However, there are certain requirements that must be met in order to get the most out of Centre’s Religion program. First, anybody aspiring to major in Religion must take a few basic-level classes designed around a series of broad topics, such as world religions and biblical history. These lay the groundwork for one’s religious education and allow him or her to understand basic concepts about world religions and the cultures from which they came before tackling more-complicated fare.

Afterwards, he or she must take five upper-level classes of their choice, where the students are allowed to pursue highly specific courses that deal with various aspects of a huge selection of religions and the effects that they have on their respective communities. All of this naturally culminates in a Senior Seminar, a course that is intended to allow seniors to develop a year’s worth of research and then write a lengthy paper based on that research under the advice of a faculty member of their choosing.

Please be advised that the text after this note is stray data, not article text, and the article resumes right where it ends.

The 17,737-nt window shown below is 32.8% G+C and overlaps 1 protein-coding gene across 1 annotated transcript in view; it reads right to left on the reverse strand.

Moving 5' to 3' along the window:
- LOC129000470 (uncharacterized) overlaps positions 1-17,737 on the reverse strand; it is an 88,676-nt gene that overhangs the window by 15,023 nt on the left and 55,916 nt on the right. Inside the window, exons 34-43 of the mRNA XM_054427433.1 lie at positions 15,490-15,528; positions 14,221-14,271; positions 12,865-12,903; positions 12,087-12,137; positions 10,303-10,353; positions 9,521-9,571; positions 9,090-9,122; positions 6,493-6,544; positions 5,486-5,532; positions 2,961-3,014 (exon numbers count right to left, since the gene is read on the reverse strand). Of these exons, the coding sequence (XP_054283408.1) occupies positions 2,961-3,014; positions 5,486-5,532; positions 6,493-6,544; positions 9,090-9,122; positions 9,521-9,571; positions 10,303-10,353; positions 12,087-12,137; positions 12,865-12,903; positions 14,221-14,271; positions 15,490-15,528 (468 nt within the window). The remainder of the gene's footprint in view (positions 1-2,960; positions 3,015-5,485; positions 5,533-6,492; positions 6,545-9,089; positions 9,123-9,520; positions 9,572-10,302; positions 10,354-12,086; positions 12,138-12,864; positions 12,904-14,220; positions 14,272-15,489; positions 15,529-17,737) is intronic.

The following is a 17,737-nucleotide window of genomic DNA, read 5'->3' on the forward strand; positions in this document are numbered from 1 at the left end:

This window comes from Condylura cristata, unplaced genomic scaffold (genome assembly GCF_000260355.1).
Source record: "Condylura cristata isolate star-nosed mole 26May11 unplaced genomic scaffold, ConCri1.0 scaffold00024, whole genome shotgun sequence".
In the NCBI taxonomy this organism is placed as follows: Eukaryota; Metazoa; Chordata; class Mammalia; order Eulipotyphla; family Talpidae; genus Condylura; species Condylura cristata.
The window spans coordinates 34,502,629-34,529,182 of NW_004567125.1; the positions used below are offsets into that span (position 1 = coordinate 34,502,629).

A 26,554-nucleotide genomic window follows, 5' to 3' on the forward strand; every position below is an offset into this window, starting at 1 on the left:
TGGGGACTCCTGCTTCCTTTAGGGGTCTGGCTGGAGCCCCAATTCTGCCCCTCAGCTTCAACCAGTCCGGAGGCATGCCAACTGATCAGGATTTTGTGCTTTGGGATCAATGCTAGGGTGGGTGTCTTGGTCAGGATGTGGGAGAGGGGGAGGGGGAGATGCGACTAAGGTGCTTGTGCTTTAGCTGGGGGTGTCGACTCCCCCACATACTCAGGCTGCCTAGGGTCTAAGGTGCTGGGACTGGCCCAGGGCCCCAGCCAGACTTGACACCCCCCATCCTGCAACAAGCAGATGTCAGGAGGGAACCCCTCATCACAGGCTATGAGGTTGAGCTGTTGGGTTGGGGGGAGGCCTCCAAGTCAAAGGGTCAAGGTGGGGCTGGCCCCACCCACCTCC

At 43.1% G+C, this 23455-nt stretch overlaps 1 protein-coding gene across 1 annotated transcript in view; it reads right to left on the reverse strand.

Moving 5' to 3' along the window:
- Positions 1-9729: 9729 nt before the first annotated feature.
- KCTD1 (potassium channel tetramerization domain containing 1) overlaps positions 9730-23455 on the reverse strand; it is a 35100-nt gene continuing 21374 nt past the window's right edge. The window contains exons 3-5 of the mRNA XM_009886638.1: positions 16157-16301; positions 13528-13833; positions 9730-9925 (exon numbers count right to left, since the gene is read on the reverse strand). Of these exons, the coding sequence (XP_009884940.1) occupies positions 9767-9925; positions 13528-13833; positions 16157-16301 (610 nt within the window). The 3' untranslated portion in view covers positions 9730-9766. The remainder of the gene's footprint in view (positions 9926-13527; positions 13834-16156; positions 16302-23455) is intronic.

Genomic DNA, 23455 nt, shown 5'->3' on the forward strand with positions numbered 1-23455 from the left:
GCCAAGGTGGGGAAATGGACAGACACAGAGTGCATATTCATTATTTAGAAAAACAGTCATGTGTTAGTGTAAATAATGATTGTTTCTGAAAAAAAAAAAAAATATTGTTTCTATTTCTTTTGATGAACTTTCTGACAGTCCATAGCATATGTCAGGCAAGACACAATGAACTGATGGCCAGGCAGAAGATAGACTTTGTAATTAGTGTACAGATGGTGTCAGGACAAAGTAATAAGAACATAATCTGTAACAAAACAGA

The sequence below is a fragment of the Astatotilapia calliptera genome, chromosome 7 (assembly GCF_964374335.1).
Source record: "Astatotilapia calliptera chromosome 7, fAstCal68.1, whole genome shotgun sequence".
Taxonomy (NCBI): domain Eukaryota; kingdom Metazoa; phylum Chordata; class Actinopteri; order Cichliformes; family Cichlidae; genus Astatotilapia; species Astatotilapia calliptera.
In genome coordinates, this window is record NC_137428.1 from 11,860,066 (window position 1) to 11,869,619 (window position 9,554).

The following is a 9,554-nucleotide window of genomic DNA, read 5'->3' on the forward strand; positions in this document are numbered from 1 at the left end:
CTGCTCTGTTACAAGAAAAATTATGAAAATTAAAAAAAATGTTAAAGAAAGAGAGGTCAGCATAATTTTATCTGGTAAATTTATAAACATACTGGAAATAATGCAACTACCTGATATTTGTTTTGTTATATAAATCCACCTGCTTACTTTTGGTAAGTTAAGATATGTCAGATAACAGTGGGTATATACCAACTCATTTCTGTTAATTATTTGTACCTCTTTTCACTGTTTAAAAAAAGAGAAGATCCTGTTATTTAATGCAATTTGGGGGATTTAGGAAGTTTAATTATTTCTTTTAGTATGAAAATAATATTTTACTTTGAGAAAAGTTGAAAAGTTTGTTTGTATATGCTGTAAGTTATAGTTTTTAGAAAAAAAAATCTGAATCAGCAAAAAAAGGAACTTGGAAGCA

The end result is for all students to present their paper to the entire Religion department in the spring semester and defend their work.

However, despite all of these richly layered class requirements, the religion department is currently reorganizing its curriculum. Assistant Professor of Religion Matthew Pierce says that the faculty wants to make it so that future Religion majors will have to take classes across an even greater range of disciplines in order to get a more comprehensive education.

“We want students to have some breadth of courses across different religious traditions. They will end up needing to be introduced to a few different religious traditions and then take upper-level classes in some of these traditions,” Dr. Pierce said.